It stars Robert Carlyle (The Full Monty) as the maverick Highland police constable who steadfastly resists any promotion that would take him away from his beloved Highland village of Lochdubh. There is derring-do and crime aplenty in Lochdubh, much of the crime minor, and Macbeth adroitly manages to keep the perpetrators out of jail, unless things get really ugly or they kill themselves in the meantime, both of which happen relatively frequently.
One of the best and most hilarious episodes of the third series is “The Lochdubh Assassin”, which has four spivved-up Glasgwegian hard men tracking down a young man on the run to his bolthole in Lochdubh. The locals outwit them at every turn until they are literally begging to be sent off to the jail in Inverness.
The cast of characters in Hamish Macbeth is fantastic, not the least of whom is Hamish’s adorable sidekick, Wee Jock the Highland Terrier, and from someone who does not love dogs at all, that is saying something. Several of the actors will also be recognised in that other extremely popular Highland TV series, Monarch of the Glen, which I also greatly enjoyed.
Hamish Macbeth is loosely based on the characters from the “Death of a …” crime novels by M.C. Beaton, featuring the detective of the same name. Incidentally, all of the title covers for this series that are stocked in our library seem to feature chintzy English houses with thatched roofs and cottage gardens, bearing very little resemblance to the houses of the Highlands. Oh well, never mind.
M.C. Beaton is also the author of the Agatha Raisin mysteries.
The first instalment of a two-part BBC production of Charlotte Bronte’s Jane Eyre aired on the ABC last night. It’s always interesting seeing a new interpretation of a classic novel by a well-known author, and this one gets it mostly right. The sheer awfulness of Jane’s early life with her stone-cold aunt and mean cousins, and later at the dreadful Lowood School is evocatively portrayed.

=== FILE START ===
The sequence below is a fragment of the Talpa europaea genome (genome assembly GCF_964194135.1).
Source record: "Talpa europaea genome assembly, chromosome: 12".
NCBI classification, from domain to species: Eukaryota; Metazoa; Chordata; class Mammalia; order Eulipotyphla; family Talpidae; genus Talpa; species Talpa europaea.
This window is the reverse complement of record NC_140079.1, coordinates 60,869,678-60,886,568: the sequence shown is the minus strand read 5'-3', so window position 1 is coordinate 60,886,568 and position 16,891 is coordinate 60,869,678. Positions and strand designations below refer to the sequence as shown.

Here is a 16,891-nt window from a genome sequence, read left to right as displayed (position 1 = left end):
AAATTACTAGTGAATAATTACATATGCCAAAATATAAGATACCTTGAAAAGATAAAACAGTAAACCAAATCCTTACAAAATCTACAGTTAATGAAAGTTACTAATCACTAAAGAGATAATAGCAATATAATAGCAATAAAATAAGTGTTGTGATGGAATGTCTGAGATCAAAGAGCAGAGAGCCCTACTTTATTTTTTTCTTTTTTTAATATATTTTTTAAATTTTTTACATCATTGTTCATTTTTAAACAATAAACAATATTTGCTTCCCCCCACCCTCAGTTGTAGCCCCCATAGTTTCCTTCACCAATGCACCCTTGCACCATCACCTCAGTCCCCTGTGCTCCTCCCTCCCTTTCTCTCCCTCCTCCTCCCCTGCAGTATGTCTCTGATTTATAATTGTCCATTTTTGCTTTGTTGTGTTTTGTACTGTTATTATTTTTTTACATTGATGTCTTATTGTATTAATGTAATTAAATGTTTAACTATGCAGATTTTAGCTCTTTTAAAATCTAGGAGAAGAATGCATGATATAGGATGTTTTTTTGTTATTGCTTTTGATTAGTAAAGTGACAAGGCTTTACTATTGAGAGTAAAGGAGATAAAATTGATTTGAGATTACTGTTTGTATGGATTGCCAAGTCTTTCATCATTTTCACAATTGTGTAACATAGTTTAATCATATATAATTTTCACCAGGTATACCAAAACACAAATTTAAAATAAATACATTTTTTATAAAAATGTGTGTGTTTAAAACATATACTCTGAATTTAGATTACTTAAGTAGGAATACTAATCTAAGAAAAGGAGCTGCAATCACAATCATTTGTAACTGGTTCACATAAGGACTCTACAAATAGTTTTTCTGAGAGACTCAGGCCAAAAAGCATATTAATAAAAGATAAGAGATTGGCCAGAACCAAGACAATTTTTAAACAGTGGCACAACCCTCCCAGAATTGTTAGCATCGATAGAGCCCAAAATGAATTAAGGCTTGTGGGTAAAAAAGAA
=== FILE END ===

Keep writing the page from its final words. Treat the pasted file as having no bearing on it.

Thornfield Hall, the home of her new master, Mr Rochester, is in a beautiful setting, although the house itself is portrayed as far gloomier than one imagines from the novel. One wonders how the producers will manage to make Ferndean Manor, Rochester’s later home, even more insalubrious than Thornfield.
Both lead actors are very well cast, although Toby Stephens as Rochester is perhaps more attractive than he ought to be. Miss Ingram, Rochester’s potential bride, is exactly as I imagine her, all fair English beauty and superficiality.
Some of the directorial tricks I found mildly irritating, such as Jane’s “I’ll never wash this hand again” antics after she shakes Rochester’s hand for the first time. Even if you haven’t already read the novel, it’s clear that she’s beginning to fall in love with him, so there’s really no need to be so obvious.
One also wonders why a completely new character has been inserted, in the form of the gypsy lady, with Rochester hiding behind a screen as he listens to her prophecies. In the novel, Rochester himself impersonates the fortune-teller, as a clever means of establishing certain information that he would have had difficulty in discovering otherwise. Never mind, it’s a movie, and I wait eagerly to see what Part II will bring, particularly what they will make of St John Rivers, Jane’s terrifyingly virtuous cousin.